I agree with Plaintiff that his is a unique case in that he suffers from bipolar disorder, a disease which is characterized by swings from mania (extreme highs) to depression (extreme lows). As I stated before, however, it is not my job to reweigh the evidence; my role is to confirm that the ALJ has applied the proper legal standard, and that there is an adequate factual basis to support his decision. See Craig v. Chater , 76 F.3d 585, 589 (4th Cir. 1996). And it most certainly is not my place to substitute my judgment for the ALJ's. Id . Thus, I am bound to affirm the Commissioner's decision.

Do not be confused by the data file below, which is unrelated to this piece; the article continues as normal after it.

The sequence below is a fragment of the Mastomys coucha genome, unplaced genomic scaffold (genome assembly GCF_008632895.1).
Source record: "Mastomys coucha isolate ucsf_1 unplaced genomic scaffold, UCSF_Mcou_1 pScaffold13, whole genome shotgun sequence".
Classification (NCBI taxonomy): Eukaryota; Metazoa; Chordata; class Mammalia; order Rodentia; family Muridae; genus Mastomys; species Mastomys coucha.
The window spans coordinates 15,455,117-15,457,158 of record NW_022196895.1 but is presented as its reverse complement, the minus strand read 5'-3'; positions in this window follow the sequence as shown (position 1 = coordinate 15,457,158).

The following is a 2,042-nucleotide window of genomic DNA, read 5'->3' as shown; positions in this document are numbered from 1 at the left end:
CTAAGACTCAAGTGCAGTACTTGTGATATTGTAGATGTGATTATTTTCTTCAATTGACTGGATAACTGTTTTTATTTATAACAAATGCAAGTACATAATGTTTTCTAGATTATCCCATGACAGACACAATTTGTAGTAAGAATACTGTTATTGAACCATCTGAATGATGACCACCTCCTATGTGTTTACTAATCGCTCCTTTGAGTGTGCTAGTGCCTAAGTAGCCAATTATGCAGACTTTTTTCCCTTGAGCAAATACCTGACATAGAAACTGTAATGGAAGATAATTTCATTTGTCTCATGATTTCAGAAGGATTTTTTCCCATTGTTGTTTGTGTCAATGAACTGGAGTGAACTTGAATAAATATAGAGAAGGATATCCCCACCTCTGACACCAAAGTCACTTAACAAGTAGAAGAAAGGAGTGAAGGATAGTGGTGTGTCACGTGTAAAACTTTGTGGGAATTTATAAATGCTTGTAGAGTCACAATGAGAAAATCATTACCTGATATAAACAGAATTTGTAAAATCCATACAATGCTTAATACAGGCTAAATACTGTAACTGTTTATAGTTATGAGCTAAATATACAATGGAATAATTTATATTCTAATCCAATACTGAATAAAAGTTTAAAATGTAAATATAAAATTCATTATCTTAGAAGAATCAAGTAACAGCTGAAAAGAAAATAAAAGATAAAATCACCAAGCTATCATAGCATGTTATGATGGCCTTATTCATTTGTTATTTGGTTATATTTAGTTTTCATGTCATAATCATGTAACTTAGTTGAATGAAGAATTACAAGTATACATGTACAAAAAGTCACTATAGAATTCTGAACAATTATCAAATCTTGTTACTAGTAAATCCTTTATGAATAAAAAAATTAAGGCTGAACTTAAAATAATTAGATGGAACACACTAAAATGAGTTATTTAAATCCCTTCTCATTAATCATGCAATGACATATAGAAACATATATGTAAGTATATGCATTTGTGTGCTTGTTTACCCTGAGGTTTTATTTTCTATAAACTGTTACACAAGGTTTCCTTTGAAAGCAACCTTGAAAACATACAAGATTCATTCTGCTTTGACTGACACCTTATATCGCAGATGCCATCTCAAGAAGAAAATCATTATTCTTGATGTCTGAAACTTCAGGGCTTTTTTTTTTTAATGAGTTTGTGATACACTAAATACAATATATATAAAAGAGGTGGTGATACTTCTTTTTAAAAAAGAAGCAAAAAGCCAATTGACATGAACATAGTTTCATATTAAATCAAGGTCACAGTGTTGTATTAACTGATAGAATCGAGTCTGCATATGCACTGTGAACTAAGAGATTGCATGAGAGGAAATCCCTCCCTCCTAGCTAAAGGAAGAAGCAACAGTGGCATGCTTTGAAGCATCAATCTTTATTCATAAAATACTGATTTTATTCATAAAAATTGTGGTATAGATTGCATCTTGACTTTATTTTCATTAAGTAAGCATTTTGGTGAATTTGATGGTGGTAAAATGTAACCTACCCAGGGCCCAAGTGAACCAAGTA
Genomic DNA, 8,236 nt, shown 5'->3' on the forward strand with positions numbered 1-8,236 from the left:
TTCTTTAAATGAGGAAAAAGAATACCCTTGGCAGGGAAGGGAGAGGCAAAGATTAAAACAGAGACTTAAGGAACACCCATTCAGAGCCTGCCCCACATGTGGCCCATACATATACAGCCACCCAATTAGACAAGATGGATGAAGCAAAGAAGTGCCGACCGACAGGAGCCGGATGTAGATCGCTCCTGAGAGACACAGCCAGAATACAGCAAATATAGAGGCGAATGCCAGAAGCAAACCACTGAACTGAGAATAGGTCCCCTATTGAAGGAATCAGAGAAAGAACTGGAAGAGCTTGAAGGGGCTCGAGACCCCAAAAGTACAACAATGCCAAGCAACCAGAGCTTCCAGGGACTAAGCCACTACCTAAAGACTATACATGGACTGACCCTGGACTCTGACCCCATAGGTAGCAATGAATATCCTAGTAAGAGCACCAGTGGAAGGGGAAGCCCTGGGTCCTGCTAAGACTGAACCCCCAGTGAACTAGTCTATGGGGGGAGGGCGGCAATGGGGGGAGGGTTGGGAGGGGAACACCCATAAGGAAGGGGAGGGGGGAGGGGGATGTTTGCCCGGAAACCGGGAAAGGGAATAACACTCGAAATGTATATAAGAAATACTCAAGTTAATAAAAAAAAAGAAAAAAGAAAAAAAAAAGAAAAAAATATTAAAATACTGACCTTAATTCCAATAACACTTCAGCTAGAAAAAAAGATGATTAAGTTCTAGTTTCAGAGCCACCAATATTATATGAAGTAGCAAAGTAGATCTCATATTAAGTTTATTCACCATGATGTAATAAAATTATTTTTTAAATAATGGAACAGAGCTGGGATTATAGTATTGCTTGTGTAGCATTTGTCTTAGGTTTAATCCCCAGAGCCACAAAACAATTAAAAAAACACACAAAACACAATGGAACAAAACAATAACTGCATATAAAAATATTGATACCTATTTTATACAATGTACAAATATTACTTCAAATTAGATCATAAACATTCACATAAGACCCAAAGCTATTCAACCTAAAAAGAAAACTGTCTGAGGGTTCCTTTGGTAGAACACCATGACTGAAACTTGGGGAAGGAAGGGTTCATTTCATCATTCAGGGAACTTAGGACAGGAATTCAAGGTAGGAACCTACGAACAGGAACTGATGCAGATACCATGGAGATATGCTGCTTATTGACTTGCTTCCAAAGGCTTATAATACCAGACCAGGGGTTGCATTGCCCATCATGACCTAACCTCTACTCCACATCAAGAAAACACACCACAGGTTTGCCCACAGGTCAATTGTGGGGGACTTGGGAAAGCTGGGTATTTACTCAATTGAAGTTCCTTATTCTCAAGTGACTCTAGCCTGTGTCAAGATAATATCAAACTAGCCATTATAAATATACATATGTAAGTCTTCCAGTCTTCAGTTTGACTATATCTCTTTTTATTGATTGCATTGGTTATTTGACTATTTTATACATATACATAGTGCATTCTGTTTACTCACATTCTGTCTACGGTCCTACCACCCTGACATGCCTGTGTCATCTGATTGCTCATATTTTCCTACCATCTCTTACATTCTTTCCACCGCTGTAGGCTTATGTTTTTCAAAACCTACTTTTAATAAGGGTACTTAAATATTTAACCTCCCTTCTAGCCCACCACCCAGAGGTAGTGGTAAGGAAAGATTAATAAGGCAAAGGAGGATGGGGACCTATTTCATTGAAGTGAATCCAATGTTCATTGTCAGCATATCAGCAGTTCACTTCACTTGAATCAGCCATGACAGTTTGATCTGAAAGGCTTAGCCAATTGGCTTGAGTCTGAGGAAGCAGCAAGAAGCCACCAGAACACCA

B. The ALJ's Assessment of Plaintiff's Credibility

Plaintiff next objects to the ALJ's determination that his testimony regarding his limitations was less than credible. (See R. at 25-26; Pl.'s Obj. pg. 6-10.) Although the ALJ determined that Plaintiff's "medically determinable impairments could reasonably be expected to cause the alleged symptoms, " he concluded that Plaintiff's "statements concerning the intensity, persistence[, ] and limiting effects of these symptoms are not credible to the extent they are inconsistent" with the ALJ's RFC assessment. (R. at 25.) On this point, I believe the ALJ is on much firmer ground.